Not the Same Old
As for the new face of RMAF, for starters, the Marriott's expected total makeover is not yet complete. In fact, the entire Atrium, which formerly housed two floors of exhibits, is not yet open, and some of the lobby floor spaces are either transformed, unusable or very, very different. In a hotel that never had enough large rooms to satisfy demand, 13 large rooms are not yet ready for occupancy.

In addition, standard hotel rooms now have credenzas built into their walls, and their size and layout have been called into question. Some larger rooms have a huge swivel TV in the center that cannot be removed because it is literally taller that the doorway.

To compensate for all the closures and chaos, RMAF has shifted active two-channel and home theater exhibits from the Atrium to all 11 floors of the Tower, plus the mezzanine and available lobby areas. CanJam has moved from indoors to a heated tent in the parking lot in front, and also to the two large Evergreen rooms on the lobby level formerly occupied by Kimber and IsoMike. (Thank you, Ray Kimber, for being such a mensch, and voluntarily ceding your rooms to headphone lovers.) People will not have to walk through possible snow or rain to get from the lobby to CanJam.

A number of events will also be held in "pods." Marjorie describes these as similar to portable broadcasting booths.

Eating and lounge areas have shifted, as has the gym. And while parking in front of the hotel has been reduced, there will be plenty of parking right across the street.

Between all these unexpected developments, is it any wonder that participation is down? Note, however, that none of this seems to have impacted pre-registration, which has already topped 4000 people. In addition, since RMAF offers special admission discount and free codes to students, teachers, and parents from local high schools, a lot of young people and those they (sometimes) look up to are coming.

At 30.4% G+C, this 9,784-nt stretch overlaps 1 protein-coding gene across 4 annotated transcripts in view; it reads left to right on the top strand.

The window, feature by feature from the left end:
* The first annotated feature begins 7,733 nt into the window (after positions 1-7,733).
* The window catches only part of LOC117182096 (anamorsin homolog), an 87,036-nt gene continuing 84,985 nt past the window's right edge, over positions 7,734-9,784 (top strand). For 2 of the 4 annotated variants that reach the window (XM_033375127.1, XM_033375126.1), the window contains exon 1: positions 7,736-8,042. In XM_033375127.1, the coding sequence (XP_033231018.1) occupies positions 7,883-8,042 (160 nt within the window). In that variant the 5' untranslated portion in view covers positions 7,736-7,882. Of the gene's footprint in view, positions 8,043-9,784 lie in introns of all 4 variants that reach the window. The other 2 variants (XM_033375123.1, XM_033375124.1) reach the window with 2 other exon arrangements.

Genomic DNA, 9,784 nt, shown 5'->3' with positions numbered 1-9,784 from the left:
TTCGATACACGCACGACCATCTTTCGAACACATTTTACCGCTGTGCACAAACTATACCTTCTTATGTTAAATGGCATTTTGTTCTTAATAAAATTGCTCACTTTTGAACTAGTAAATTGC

"No, I did not expect these challenges," says Marjorie. "But the hotel has been great. It's nobody's fault. It is what it is, and the new management company and same wonderful event manager, John Hogan, have been open and honest with me. Some attendees pulled out because of room size or the fact that they had to spend the night in other hotels, but everyone has said, 'I'm sorry, but we'll be back next year.'

"My inside joke is that Al was born on Friday the 13th in November, and he always said that 13 was his lucky number. This is the 13th year of the show, and I'm not feeling it that way."

You can find out exactly how the 13th Annual Rocky Mountain Audio Fest is feeling to us at Stereophile by checking ongoing online coverage from John Atkinson, Herb Reichert, Jana Dagdagan, and yours truly. Posts will continue through much of the week. You will be able to find additional coverage at,, and

Anton's picture

I am sure it will work out. Out of chaos often comes innovation.

crenca's picture

hearing the "affordable" systems (I am always on the lookout for a "cheap" upgrade to my already "cheap" computer speaker setup), hearing the new Focal phones, and the new Legacy Audio standmounts (which I assume will be there).

I will be the guy wearing the "You can have my MQA when you pry it from my cold dead fingers" t-shirt... ;)

jim davis's picture

These are just FEMA trailers being brought up from Louisiana, right?

I get the built-in credenza, but a swivel TV too large to fit through a door? I've stayed in some nice suites, but have yet to see this.

Speaking of suites, I'll be over at the Hyatt's Presidential enjoying some Magico M3 magic. Maybe better venue for future shows?